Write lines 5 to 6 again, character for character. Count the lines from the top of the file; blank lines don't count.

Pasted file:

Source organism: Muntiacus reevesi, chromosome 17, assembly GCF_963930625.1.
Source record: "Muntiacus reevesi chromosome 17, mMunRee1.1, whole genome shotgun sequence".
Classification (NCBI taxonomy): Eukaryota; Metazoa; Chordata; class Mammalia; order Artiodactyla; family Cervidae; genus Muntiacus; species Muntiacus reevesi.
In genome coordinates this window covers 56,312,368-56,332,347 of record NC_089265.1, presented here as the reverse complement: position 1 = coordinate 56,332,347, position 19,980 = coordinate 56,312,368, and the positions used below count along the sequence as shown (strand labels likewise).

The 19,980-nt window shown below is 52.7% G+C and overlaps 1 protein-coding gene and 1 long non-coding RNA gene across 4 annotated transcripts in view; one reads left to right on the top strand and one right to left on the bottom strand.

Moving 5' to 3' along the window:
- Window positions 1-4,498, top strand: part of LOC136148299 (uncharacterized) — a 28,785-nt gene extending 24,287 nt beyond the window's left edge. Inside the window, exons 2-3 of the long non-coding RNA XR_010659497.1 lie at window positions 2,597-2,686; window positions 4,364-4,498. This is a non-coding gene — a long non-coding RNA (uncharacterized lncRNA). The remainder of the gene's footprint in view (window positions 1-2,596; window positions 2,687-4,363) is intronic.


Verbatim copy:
The 19,980-nt window shown below is 52.7% G+C and overlaps 1 protein-coding gene and 1 long non-coding RNA gene across 4 annotated transcripts in view; one reads left to right on the top strand and one right to left on the bottom strand.

Moving 5' to 3' along the window: